By Katherine Reynolds Lewis
c.2005 Newhouse News Service
Photo by Bob Black
Daniel Malinski drove over a curb when his wife told him she was pregnant. After digesting the shock, he started planning for the monumental change of having a baby.
Knowing that a few mothers in his office worked part-time from home, he asked to telecommute an afternoon or two a week. To his surprise, the request was denied.
"It was frustrating," said Malinski, 29, a customer support specialist in Urbana, Ill.
Fathers on average are taking on dramatically more child care and household responsibilities. In 1977, they did about 35 percent as much household work and 58 percent as much child care as mothers, compared to 67 percent and 77 percent in 2002, according to the Families and Work Institute, a non-profit research organization in New York City.
Now, as more men try to tap family-friendly workplace policies, many discover the arrangements aren't as available to dads as to moms.
"In society in general, they feel that moms in the workplace need more and dads are supposed to just work and deal with it and fit in," Malinski said. "I don't think it's fair. I think dads need support too."
Just as women have struggled for equal opportunity at work, men are fighting for workplace accommodation of their bigger roles at home. Resistance ranges from snide comments and negative signals to outright discrimination.
"Fathers are just as susceptible as mothers to a backlash when they prioritize family over work," said Shelley Waters Boots, acting director of the Work and Family Program at the New America Foundation, a nonpartisan public policy institute in Washington, D.C. "There can be some very significant consequences, including being fired."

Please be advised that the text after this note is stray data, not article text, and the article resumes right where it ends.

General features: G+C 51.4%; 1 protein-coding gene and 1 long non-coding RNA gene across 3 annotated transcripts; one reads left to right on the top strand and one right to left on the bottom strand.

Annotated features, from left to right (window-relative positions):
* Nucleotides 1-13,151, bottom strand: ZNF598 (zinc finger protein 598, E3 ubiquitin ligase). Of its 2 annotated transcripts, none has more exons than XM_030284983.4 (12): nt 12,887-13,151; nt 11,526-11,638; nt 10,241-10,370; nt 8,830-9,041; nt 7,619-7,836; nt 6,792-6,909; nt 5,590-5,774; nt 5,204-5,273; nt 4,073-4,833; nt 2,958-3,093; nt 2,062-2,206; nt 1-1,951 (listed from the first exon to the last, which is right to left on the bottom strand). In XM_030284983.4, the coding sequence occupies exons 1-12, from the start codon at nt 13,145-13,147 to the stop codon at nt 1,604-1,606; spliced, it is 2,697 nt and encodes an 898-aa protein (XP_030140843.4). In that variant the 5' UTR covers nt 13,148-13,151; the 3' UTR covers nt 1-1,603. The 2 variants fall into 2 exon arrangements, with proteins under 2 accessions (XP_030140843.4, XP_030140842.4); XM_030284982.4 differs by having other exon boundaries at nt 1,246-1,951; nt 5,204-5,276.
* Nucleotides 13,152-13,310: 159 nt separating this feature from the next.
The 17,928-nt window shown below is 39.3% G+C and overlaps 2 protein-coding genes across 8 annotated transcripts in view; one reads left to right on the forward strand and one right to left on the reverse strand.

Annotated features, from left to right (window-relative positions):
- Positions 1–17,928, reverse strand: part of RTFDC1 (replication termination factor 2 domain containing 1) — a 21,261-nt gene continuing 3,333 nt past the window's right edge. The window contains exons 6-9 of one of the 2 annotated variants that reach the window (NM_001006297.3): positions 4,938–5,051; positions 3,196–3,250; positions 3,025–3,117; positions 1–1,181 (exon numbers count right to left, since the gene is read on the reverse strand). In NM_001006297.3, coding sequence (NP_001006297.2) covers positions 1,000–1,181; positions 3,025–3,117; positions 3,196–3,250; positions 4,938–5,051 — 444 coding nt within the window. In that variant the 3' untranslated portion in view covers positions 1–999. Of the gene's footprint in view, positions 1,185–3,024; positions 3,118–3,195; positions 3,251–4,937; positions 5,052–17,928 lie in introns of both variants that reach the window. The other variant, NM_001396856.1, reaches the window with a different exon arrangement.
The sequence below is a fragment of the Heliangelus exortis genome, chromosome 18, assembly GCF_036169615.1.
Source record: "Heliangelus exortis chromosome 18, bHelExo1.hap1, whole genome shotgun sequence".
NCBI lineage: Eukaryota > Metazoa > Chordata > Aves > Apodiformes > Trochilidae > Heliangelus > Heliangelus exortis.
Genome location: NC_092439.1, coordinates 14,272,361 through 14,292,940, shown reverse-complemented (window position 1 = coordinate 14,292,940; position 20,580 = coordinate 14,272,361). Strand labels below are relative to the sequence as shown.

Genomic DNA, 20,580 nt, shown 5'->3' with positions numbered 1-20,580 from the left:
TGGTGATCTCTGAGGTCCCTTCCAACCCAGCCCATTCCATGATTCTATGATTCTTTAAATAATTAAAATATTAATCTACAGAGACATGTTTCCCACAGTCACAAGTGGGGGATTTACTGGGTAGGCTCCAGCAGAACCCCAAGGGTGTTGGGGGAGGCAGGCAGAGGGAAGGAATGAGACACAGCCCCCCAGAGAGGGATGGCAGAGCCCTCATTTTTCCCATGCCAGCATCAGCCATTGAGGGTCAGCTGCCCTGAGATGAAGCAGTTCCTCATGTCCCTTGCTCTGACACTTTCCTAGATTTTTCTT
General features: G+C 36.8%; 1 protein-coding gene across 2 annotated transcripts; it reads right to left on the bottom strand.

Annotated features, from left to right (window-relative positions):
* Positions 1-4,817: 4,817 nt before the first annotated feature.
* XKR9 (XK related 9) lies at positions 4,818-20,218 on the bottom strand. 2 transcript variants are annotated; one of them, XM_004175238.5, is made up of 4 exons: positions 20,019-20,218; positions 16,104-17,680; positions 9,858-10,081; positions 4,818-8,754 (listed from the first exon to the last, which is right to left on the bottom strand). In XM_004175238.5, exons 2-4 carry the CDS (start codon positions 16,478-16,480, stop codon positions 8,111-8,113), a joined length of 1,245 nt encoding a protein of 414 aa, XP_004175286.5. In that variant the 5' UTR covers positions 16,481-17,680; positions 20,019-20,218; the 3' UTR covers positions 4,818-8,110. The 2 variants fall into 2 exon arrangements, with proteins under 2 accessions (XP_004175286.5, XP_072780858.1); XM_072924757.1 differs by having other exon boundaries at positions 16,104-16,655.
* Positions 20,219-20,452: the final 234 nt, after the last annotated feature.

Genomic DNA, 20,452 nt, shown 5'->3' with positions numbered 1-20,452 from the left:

In several instances, male and female lawyers were told different information about the availability of part-time work, said Joan Williams, director of WorkLife Law at American University's law school, where she is studying law firm retention.
"That is direct evidence of gender discrimination," Williams said. "The fact that it's happening is very shocking."
Typically, working dads see their kids in the evenings and on weekends. Many haven't been willing to make the sacrifices working moms make -- in pay and prestige -- in order to be with their children regularly during the workday, said E. Jeffrey Hill, associate professor at Brigham Young University in Provo, Utah.
"A lot of the family-friendly programs have been geared toward child care and leave and part-time employment," Hill said. "Men are very interested in their families, but they're not interested in losing money for their families. What fathers want is flexibility."
Hill said his research shows more than half the workers telecommuting or using flexible hours are men, whereas 90 percent to 95 percent of the employees who take unpaid time off or voluntarily work part-time are women.
There is evidence that men are increasingly willing to make a financial sacrifice as well. A study by the Radcliffe Public Policy Center in Cambridge, Mass., found that seven of 10 men in their 20s and 30s want to spend more time with their families and would sacrifice pay to do so. But a Families and Work Institute survey found that 43 percent of employed parents feared using flexibility might jeopardize their job or advancement prospects.
In some organizations, fathers are quietly discouraged from using flexible work options that may be officially available, Boots said.